On May 7, Leandro Braga and Deanna Chesser will graduate from Bluegrass Community and Technical College with associate degrees, big awards and scholarships to help them get four-year degrees at the University of Kentucky.
At ages 32 and 47, respectively, both nontraditional college students say if they can get it done, anyone can.
“I want to tell so many young people that if they would realize the advantages a college degree gives them, they would do the work,” Chesser said. “If a woman my age who is legally blind can succeed at this, there is no way they can’t do it.”
A few years ago, Chesser discovered that she had rapid macular degeneration and is losing her sight. That was just another stumbling block for this Indiana native who left college as a young bride, was homeless for a time, lost a child to leukemia and much of her pulmonary function to a chemical spill at a factory where she worked. On disability for years, Chesser said, she felt worthless.
“I felt like I was taking up space,” she said. To do non-physical work, she needed a college degree.
When two of her step-grandchildren went to college, one of them urged her to start, too. She began with remedial English and math, then she moved into the psychology classes she wanted to major in. Along the way, she joined the community college honor society, Phi Theta Kappa, and won a New Century Scholar award that will pay $2,000 toward her four-year degree in psychology.
Despite her worsening eyesight, she plans on getting her doctorate and becoming a psychologist, working in grief counseling. She is grateful to the faculty and staff at BCTC, who helped her, and she acknowledged it hasn’t been easy to get back to school after so many years.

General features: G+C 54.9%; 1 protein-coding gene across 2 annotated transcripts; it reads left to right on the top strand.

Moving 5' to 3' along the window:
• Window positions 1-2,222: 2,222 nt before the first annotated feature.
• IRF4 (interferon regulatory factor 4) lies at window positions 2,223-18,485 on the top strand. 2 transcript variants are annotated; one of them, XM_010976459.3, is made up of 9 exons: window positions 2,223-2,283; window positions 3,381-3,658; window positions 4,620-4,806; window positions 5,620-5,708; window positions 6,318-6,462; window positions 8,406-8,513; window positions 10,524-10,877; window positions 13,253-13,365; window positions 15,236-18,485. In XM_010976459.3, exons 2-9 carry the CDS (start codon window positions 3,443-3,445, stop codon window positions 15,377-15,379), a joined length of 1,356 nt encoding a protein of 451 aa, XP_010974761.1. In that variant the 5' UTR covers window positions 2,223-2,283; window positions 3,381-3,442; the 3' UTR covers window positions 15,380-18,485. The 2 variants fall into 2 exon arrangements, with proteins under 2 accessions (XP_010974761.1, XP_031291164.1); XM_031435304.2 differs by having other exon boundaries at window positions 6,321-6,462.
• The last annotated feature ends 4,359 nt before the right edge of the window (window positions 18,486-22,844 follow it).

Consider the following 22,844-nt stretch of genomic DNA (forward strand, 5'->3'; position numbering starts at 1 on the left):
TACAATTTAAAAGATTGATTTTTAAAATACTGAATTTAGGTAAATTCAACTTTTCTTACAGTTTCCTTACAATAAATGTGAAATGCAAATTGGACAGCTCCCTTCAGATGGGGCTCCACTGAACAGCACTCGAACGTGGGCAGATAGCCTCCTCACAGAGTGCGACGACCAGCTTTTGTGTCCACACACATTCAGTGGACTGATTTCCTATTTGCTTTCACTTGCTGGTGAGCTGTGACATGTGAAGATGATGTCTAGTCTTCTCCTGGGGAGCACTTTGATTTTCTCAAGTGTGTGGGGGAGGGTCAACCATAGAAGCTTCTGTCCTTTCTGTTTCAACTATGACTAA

But, “it’s taken me 47 years to find my place in this world, and I’m not going to stop now.”
Braga, 32, also took a circuitous route to higher education. He was born in Brazil, raised near Washington, D.C., and spurned college for a more itinerant existence as an environmental activist in California. Sometimes he was homeless and sometimes he found work in construction. In the 2000s, he traveled to Venezuela, where he worked to help workers in that country’s mining industry. Much of it, he said, was extremely destructive to the environment, including pit mining for coal.
When a friend mentioned Lexington, he saw the similarities between Venezuela and Eastern Kentucky and was intrigued. He moved to Lexington in 2006, and he continued with drop-in construction jobs.
“When I wasn’t looking for a place to sleep, I’d look for construction work,” Braga said. “At some point I just said I’ve got to do something else in my life. I looked down into my bag of tricks and there’s not much there.”
He started a welding certificate program at BCTC, paying with Pell grants. Then fortunately, or unfortunately, he discovered the environmental science program, which tied directly into all the sustainability work he’d been interested in throughout his 20s.